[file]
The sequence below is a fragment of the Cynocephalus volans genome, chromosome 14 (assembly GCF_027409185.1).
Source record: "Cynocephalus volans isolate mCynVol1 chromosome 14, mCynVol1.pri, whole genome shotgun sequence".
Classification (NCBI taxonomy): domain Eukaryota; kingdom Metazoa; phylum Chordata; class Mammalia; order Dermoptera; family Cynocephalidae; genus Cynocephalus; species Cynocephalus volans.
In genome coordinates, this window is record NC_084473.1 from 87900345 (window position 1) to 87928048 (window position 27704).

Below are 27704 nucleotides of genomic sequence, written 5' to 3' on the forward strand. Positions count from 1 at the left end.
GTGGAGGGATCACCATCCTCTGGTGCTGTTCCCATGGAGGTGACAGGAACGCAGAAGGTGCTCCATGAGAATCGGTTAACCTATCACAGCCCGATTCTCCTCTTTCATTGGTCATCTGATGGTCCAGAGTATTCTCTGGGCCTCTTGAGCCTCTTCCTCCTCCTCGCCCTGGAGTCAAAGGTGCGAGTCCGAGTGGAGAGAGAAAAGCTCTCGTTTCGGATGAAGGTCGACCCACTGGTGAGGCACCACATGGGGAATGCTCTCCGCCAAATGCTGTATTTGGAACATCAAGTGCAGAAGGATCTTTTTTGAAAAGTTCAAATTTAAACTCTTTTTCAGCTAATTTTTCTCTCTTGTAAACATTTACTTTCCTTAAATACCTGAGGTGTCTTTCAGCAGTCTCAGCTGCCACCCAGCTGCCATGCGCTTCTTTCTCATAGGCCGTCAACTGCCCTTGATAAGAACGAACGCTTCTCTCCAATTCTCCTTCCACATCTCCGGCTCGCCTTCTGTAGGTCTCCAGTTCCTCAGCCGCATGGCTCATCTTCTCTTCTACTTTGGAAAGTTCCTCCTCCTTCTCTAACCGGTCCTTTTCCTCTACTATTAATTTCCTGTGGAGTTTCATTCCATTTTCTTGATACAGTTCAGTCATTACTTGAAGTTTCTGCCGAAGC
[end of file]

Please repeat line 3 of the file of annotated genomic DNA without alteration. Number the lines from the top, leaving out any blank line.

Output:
Classification (NCBI taxonomy): domain Eukaryota; kingdom Metazoa; phylum Chordata; class Mammalia; order Dermoptera; family Cynocephalidae; genus Cynocephalus; species Cynocephalus volans.